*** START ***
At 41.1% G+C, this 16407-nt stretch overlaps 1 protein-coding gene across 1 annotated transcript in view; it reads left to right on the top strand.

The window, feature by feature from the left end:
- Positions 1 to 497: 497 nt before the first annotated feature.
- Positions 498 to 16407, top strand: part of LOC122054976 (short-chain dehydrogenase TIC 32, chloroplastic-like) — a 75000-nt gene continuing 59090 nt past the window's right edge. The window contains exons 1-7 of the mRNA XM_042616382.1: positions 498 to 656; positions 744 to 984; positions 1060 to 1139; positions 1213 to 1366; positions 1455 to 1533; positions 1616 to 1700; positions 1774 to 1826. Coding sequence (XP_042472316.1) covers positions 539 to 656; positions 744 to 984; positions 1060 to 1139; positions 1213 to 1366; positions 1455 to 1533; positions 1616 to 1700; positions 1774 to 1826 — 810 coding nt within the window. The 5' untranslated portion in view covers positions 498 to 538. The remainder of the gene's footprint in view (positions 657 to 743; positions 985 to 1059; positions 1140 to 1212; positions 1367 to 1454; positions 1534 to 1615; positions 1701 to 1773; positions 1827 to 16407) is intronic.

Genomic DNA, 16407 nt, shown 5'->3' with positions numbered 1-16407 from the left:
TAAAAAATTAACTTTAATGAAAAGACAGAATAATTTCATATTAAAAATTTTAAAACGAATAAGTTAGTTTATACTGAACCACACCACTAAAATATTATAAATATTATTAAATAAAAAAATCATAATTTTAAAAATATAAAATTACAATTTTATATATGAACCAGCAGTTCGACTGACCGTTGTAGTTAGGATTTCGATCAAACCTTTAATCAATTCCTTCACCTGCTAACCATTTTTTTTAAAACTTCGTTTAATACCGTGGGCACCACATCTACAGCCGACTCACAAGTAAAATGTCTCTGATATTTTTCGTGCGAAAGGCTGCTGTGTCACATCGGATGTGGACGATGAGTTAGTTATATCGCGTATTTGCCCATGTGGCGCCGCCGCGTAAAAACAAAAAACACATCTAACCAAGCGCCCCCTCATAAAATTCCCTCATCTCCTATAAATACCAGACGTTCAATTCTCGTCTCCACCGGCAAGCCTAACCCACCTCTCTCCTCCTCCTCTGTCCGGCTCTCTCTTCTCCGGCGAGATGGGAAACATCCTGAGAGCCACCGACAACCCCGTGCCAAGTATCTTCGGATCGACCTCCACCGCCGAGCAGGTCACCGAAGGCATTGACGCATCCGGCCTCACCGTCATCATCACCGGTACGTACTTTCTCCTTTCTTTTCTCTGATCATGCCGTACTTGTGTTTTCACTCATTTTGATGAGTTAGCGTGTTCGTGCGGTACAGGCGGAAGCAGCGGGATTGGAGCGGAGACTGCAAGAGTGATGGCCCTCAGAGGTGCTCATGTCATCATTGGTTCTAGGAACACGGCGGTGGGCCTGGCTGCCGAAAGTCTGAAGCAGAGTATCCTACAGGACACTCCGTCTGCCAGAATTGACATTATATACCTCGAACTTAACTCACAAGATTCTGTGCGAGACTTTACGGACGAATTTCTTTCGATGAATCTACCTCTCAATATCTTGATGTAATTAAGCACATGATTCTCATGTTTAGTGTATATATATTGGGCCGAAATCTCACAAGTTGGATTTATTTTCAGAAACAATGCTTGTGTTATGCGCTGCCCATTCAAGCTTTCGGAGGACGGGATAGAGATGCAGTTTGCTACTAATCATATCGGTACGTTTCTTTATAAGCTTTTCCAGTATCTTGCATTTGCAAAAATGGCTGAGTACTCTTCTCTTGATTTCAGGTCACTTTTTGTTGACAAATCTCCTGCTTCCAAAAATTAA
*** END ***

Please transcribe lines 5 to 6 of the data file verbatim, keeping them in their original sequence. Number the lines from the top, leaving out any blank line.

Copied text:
Genomic DNA, 16407 nt, shown 5'->3' with positions numbered 1-16407 from the left:
TAAAAAATTAACTTTAATGAAAAGACAGAATAATTTCATATTAAAAATTTTAAAACGAATAAGTTAGTTTATACTGAACCACACCACTAAAATATTATAAATATTATTAAATAAAAAAATCATAATTTTAAAAATATAAAATTACAATTTTATATATGAACCAGCAGTTCGACTGACCGTTGTAGTTAGGATTTCGATCAAACCTTTAATCAATTCCTTCACCTGCTAACCATTTTTTTTAAAACTTCGTTTAATACCGTGGGCACCACATCTACAGCCGACTCACAAGTAAAATGTCTCTGATATTTTTCGTGCGAAAGGCTGCTGTGTCACATCGGATGTGGACGATGAGTTAGTTATATCGCGTATTTGCCCATGTGGCGCCGCCGCGTAAAAACAAAAAACACATCTAACCAAGCGCCCCCTCATAAAATTCCCTCATCTCCTATAAATACCAGACGTTCAATTCTCGTCTCCACCGGCAAGCCTAACCCACCTCTCTCCTCCTCCTCTGTCCGGCTCTCTCTTCTCCGGCGAGATGGGAAACATCCTGAGAGCCACCGACAACCCCGTGCCAAGTATCTTCGGATCGACCTCCACCGCCGAGCAGGTCACCGAAGGCATTGACGCATCCGGCCTCACCGTCATCATCACCGGTACGTACTTTCTCCTTTCTTTTCTCTGATCATGCCGTACTTGTGTTTTCACTCATTTTGATGAGTTAGCGTGTTCGTGCGGTACAGGCGGAAGCAGCGGGATTGGAGCGGAGACTGCAAGAGTGATGGCCCTCAGAGGTGCTCATGTCATCATTGGTTCTAGGAACACGGCGGTGGGCCTGGCTGCCGAAAGTCTGAAGCAGAGTATCCTACAGGACACTCCGTCTGCCAGAATTGACATTATATACCTCGAACTTAACTCACAAGATTCTGTGCGAGACTTTACGGACGAATTTCTTTCGATGAATCTACCTCTCAATATCTTGATGTAATTAAGCACATGATTCTCATGTTTAGTGTATATATATTGGGCCGAAATCTCACAAGTTGGATTTATTTTCAGAAACAATGCTTGTGTTATGCGCTGCCCATTCAAGCTTTCGGAGGACGGGATAGAGATGCAGTTTGCTACTAATCATATCGGTACGTTTCTTTATAAGCTTTTCCAGTATCTTGCATTTGCAAAAATGGCTGAGTACTCTTCTCTTGATTTCAGGTCACTTTTTGTTGACAAATCTCCTGCTTCCAAAAATTAA